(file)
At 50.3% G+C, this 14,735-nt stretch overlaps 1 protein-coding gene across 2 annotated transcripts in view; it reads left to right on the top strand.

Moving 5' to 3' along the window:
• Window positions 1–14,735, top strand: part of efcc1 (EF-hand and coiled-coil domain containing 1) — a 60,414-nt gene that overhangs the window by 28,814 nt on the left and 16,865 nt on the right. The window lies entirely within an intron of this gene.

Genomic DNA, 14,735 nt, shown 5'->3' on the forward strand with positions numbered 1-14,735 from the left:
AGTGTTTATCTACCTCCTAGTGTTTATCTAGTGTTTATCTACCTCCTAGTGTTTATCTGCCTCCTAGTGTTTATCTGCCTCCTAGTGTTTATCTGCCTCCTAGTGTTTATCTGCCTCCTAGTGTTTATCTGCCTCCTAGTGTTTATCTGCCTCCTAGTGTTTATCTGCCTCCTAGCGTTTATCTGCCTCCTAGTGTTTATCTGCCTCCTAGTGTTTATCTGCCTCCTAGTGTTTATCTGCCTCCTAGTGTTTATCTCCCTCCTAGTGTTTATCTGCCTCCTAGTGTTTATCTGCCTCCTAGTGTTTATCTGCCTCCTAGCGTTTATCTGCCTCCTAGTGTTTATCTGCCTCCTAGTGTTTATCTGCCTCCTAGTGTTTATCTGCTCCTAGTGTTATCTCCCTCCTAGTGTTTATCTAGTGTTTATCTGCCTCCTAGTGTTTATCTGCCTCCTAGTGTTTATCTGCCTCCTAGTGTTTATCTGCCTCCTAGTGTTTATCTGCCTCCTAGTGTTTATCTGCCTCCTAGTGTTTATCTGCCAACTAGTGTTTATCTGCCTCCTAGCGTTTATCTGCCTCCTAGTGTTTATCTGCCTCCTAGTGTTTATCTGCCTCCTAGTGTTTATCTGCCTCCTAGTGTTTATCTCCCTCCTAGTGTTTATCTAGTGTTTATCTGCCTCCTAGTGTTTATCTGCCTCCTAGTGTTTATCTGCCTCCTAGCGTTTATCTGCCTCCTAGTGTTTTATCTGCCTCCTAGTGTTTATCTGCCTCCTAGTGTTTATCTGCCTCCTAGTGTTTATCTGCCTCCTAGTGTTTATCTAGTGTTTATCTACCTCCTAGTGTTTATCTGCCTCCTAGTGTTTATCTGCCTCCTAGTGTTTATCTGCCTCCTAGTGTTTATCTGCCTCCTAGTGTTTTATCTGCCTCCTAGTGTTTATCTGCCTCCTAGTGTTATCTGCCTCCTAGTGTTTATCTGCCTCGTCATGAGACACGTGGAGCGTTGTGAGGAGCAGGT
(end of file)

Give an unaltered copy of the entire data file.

At 50.3% G+C, this 14,735-nt stretch overlaps 1 protein-coding gene across 2 annotated transcripts in view; it reads left to right on the top strand.

Moving 5' to 3' along the window:
• Window positions 1–14,735, top strand: part of efcc1 (EF-hand and coiled-coil domain containing 1) — a 60,414-nt gene that overhangs the window by 28,814 nt on the left and 16,865 nt on the right. The window lies entirely within an intron of this gene.

Genomic DNA, 14,735 nt, shown 5'->3' on the forward strand with positions numbered 1-14,735 from the left:
AGTGTTTATCTACCTCCTAGTGTTTATCTAGTGTTTATCTACCTCCTAGTGTTTATCTGCCTCCTAGTGTTTATCTGCCTCCTAGTGTTTATCTGCCTCCTAGTGTTTATCTGCCTCCTAGTGTTTATCTGCCTCCTAGTGTTTATCTGCCTCCTAGTGTTTATCTGCCTCCTAGCGTTTATCTGCCTCCTAGTGTTTATCTGCCTCCTAGTGTTTATCTGCCTCCTAGTGTTTATCTGCCTCCTAGTGTTTATCTCCCTCCTAGTGTTTATCTGCCTCCTAGTGTTTATCTGCCTCCTAGTGTTTATCTGCCTCCTAGCGTTTATCTGCCTCCTAGTGTTTATCTGCCTCCTAGTGTTTATCTGCCTCCTAGTGTTTATCTGCTCCTAGTGTTATCTCCCTCCTAGTGTTTATCTAGTGTTTATCTGCCTCCTAGTGTTTATCTGCCTCCTAGTGTTTATCTGCCTCCTAGTGTTTATCTGCCTCCTAGTGTTTATCTGCCTCCTAGTGTTTATCTGCCTCCTAGTGTTTATCTGCCAACTAGTGTTTATCTGCCTCCTAGCGTTTATCTGCCTCCTAGTGTTTATCTGCCTCCTAGTGTTTATCTGCCTCCTAGTGTTTATCTGCCTCCTAGTGTTTATCTCCCTCCTAGTGTTTATCTAGTGTTTATCTGCCTCCTAGTGTTTATCTGCCTCCTAGTGTTTATCTGCCTCCTAGCGTTTATCTGCCTCCTAGTGTTTTATCTGCCTCCTAGTGTTTATCTGCCTCCTAGTGTTTATCTGCCTCCTAGTGTTTATCTGCCTCCTAGTGTTTATCTAGTGTTTATCTACCTCCTAGTGTTTATCTGCCTCCTAGTGTTTATCTGCCTCCTAGTGTTTATCTGCCTCCTAGTGTTTATCTGCCTCCTAGTGTTTTATCTGCCTCCTAGTGTTTATCTGCCTCCTAGTGTTATCTGCCTCCTAGTGTTTATCTGCCTCGTCATGAGACACGTGGAGCGTTGTGAGGAGCAGGT